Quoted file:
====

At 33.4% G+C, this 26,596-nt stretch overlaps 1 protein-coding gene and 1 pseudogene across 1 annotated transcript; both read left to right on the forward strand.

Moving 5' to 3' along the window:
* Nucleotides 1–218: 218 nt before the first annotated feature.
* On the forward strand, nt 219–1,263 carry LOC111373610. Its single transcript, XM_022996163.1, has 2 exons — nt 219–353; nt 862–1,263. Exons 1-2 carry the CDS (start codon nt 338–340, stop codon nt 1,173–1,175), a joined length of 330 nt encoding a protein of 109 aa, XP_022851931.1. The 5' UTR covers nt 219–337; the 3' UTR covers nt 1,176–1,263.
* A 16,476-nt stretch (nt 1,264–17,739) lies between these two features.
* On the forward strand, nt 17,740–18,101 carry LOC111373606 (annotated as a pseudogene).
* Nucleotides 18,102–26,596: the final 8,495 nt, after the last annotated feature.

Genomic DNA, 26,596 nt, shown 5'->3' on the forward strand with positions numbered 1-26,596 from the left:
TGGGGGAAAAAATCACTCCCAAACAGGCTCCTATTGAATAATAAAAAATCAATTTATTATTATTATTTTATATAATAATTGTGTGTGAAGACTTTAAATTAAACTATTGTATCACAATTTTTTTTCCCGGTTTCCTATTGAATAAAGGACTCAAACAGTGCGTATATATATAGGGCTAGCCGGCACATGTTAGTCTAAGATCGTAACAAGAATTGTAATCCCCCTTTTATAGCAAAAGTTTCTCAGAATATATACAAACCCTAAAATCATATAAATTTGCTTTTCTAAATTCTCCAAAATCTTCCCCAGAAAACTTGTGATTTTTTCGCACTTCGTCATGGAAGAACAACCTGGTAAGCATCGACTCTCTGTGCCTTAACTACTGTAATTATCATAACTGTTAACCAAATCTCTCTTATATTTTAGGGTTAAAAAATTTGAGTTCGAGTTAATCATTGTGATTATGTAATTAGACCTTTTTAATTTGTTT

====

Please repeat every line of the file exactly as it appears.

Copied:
At 33.4% G+C, this 26,596-nt stretch overlaps 1 protein-coding gene and 1 pseudogene across 1 annotated transcript; both read left to right on the forward strand.

Moving 5' to 3' along the window:
* Nucleotides 1–218: 218 nt before the first annotated feature.
* On the forward strand, nt 219–1,263 carry LOC111373610. Its single transcript, XM_022996163.1, has 2 exons — nt 219–353; nt 862–1,263. Exons 1-2 carry the CDS (start codon nt 338–340, stop codon nt 1,173–1,175), a joined length of 330 nt encoding a protein of 109 aa, XP_022851931.1. The 5' UTR covers nt 219–337; the 3' UTR covers nt 1,176–1,263.
* A 16,476-nt stretch (nt 1,264–17,739) lies between these two features.
* On the forward strand, nt 17,740–18,101 carry LOC111373606 (annotated as a pseudogene).
* Nucleotides 18,102–26,596: the final 8,495 nt, after the last annotated feature.

Genomic DNA, 26,596 nt, shown 5'->3' on the forward strand with positions numbered 1-26,596 from the left:
TGGGGGAAAAAATCACTCCCAAACAGGCTCCTATTGAATAATAAAAAATCAATTTATTATTATTATTTTATATAATAATTGTGTGTGAAGACTTTAAATTAAACTATTGTATCACAATTTTTTTTCCCGGTTTCCTATTGAATAAAGGACTCAAACAGTGCGTATATATATAGGGCTAGCCGGCACATGTTAGTCTAAGATCGTAACAAGAATTGTAATCCCCCTTTTATAGCAAAAGTTTCTCAGAATATATACAAACCCTAAAATCATATAAATTTGCTTTTCTAAATTCTCCAAAATCTTCCCCAGAAAACTTGTGATTTTTTCGCACTTCGTCATGGAAGAACAACCTGGTAAGCATCGACTCTCTGTGCCTTAACTACTGTAATTATCATAACTGTTAACCAAATCTCTCTTATATTTTAGGGTTAAAAAATTTGAGTTCGAGTTAATCATTGTGATTATGTAATTAGACCTTTTTAATTTGTTT